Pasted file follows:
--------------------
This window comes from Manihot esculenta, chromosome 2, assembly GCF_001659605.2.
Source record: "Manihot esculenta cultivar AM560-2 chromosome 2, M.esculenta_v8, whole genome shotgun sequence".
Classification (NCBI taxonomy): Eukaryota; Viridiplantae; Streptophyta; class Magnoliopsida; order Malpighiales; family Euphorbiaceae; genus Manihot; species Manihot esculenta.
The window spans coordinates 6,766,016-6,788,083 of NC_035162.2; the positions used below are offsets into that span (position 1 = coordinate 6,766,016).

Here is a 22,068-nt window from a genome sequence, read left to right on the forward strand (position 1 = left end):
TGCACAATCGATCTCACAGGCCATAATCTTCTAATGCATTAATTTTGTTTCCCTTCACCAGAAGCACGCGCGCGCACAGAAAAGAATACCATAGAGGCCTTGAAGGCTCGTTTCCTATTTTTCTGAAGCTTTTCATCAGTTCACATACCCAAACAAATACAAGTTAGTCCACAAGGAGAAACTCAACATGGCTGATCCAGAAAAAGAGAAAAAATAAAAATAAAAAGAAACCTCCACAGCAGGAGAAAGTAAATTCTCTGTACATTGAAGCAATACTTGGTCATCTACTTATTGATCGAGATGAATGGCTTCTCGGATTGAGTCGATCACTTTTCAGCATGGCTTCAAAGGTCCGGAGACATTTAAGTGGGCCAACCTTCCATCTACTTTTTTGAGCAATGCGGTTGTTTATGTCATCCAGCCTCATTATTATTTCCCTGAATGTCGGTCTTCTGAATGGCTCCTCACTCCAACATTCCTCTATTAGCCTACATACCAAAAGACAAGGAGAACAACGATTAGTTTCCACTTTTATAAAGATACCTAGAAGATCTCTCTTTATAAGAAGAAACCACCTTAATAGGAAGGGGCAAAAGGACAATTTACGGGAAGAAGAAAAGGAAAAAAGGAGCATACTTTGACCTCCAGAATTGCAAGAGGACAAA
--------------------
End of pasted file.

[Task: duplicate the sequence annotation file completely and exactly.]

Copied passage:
This window comes from Manihot esculenta, chromosome 2, assembly GCF_001659605.2.
Source record: "Manihot esculenta cultivar AM560-2 chromosome 2, M.esculenta_v8, whole genome shotgun sequence".
Classification (NCBI taxonomy): Eukaryota; Viridiplantae; Streptophyta; class Magnoliopsida; order Malpighiales; family Euphorbiaceae; genus Manihot; species Manihot esculenta.
The window spans coordinates 6,766,016-6,788,083 of NC_035162.2; the positions used below are offsets into that span (position 1 = coordinate 6,766,016).

Here is a 22,068-nt window from a genome sequence, read left to right on the forward strand (position 1 = left end):
TGCACAATCGATCTCACAGGCCATAATCTTCTAATGCATTAATTTTGTTTCCCTTCACCAGAAGCACGCGCGCGCACAGAAAAGAATACCATAGAGGCCTTGAAGGCTCGTTTCCTATTTTTCTGAAGCTTTTCATCAGTTCACATACCCAAACAAATACAAGTTAGTCCACAAGGAGAAACTCAACATGGCTGATCCAGAAAAAGAGAAAAAATAAAAATAAAAAGAAACCTCCACAGCAGGAGAAAGTAAATTCTCTGTACATTGAAGCAATACTTGGTCATCTACTTATTGATCGAGATGAATGGCTTCTCGGATTGAGTCGATCACTTTTCAGCATGGCTTCAAAGGTCCGGAGACATTTAAGTGGGCCAACCTTCCATCTACTTTTTTGAGCAATGCGGTTGTTTATGTCATCCAGCCTCATTATTATTTCCCTGAATGTCGGTCTTCTGAATGGCTCCTCACTCCAACATTCCTCTATTAGCCTACATACCAAAAGACAAGGAGAACAACGATTAGTTTCCACTTTTATAAAGATACCTAGAAGATCTCTCTTTATAAGAAGAAACCACCTTAATAGGAAGGGGCAAAAGGACAATTTACGGGAAGAAGAAAAGGAAAAAAGGAGCATACTTTGACCTCCAGAATTGCAAGAGGACAAA